The Going Is Never Coming: | Teen Ink

The Going Is Never Coming:

November 5, 2007
By Ryan McLean, South Windsor, CT

Quickly fading into the obscurity of the early morning mist, the island was barely a whisper amidst the tumultuous crash of voices inside Bacchus’ mind. Gone were the individual definitions of the scattered needle trees, and in their place was an ambiguous shadow, the forest. Tauntingly, the single remaining image of clarity, protruding from the mist, was the two-story schoolhouse at the crown of the cliff. The school pinnacled at a steeple and bell. Its gong was swiftly drowned out by the fierce pounding of frothy azure waves against the rocks far below.

At the horizon line, the clouds were lit up yellow, saturated with light where the sun was rising. Fragments of the mist were illuminated and floating just above the surface of the water like glowing cobwebs. Bacchus shuddered in the crisp morning air. He tugged on the sleeveless steam-pressed white shirt he had earlier abandoned, but it was soaked through, and offered him little warmth. His thin lips were bluish, and the hair across his biceps and lower legs was raised.

Embarked as he was upon some thoughtlessly construed escape, Bacchus nonetheless carefully steered the vessel of his youth, a glass-bottomed river-tiger, through the tumbling scape of waves and ocean, ever pointing himself away from the island. The boat had a flat hull and shallow walls. At either side were concealed water-wheels controlled by a pedal. He held the handle of the rusting iron rudder in his left hand, and grasped a harpoon in his right. Salt spray from the waves stung his nose and throat, and the mocking call of faraway gulls riled the collective force of his fear and remorse and hatred. The multitude of his inner voices crowded within him, one remarking on the inefficiency of the river-tiger’s pedal-powered turbines, another chanting a prayer for well-being, and a third moaning like the blustery wind about the deepness of the world on all sides of him, the extensiveness of the ominous steely sky, the eternity of the empty space, swiftly expanding, and the ocean that called him in.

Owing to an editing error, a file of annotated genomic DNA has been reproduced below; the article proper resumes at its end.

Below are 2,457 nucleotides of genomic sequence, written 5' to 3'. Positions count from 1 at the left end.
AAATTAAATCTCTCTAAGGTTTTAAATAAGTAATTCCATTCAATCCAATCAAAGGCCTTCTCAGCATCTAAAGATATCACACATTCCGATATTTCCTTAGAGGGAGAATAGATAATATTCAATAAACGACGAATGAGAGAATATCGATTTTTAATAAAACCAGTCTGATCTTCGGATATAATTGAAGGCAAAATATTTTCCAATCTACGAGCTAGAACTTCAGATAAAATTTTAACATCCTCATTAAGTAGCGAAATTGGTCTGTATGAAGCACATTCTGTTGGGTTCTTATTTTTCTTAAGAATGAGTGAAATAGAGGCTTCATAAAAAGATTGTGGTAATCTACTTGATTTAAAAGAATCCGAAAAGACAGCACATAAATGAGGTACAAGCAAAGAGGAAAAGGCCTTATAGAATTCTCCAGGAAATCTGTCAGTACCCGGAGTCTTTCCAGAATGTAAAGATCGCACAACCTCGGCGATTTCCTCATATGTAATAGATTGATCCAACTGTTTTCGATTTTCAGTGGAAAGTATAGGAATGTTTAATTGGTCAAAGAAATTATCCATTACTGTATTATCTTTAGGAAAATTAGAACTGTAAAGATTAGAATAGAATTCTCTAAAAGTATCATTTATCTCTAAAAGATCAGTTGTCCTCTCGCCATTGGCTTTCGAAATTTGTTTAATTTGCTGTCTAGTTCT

It seemed as though, with an increase in distance, the frequency and pitch of the third voice escalated exponentially, until, when the island was entirely shrouded, memory bounced upon the forefront of cognizant thought, and the island engulfed everything.

He remembered how it had struck him, the urge to disappear. His mother had been casting the torn and cumbersome reed net into the shoals by their home, hoping to capture minnows and an occasional jasper-fish. Stooped and toothless, her hands bled every time she cast out, and she cursed at nothing but the wind, in the language of the island, how Bacchus should be with the other seventeen-year-old boys, mastering the language of the mainland so as not to suffer the same way that she suffered. And Bacchus had the river-tiger out in the shallows, listening to his mother curse, searching for ribbed sharks or, better yet, the glint of a red tsari-clam embedded halfway in the sand. If he were to go to school, it would not stop him from becoming like her, with hands that bled and wrinkled and peeled back until they became mere stubs. Then even that would erode. What is it that the wiseman says, mother? That even the scarlet hue of the tsari-pearl bleaches pink with time.

He saw it through the glass-bottom of his boat, in the water. Practically a legend amongst his people, it was a Gorgon-clam. Much like its name, it seethed with the flagellate strands of black snake-heads, and it had two inscribed eyes on the upper lip. He knew that inside, buried in tender pink flesh, there awaited a luminescent pearl of a cerulean hue no longer found in nature, except there. Mother had said that the Gorgon-pearl is a gift from the gods, back from the time when sand was blue instead of red. She said that the clam chooses who discovers it, to share with the world some secret it kept hidden until the moment it exposed itself; it was a blessing.

Bacchus pulled off his sleeveless, steam-pressed, white shirt, and leaped half-naked into the water. He felt the embrace of the cold water meet the olive skin of his barrel-chest and strong arms and propelling feet. Despite how it stung, he opened his emerald eyes into the haze of the ocean. His finger-length hair undulated as he descended. Seen from the eyes of a ribbed shark, it was a shimmering sandy-taupe pennant, highlighted in every shade of ochre, betokening some hidden gold. The pressure built in his ears, and he ignored it. He would buy a hatchery for his mother, and she would no longer cast a net. Maybe then father would return from the mainland, and abandon the mistress he had been pulling around. Bacchus would buy a ship and establish trading partnerships at mainland port cities. He would no longer need to fight amidst the ribbed sharks in the shallows.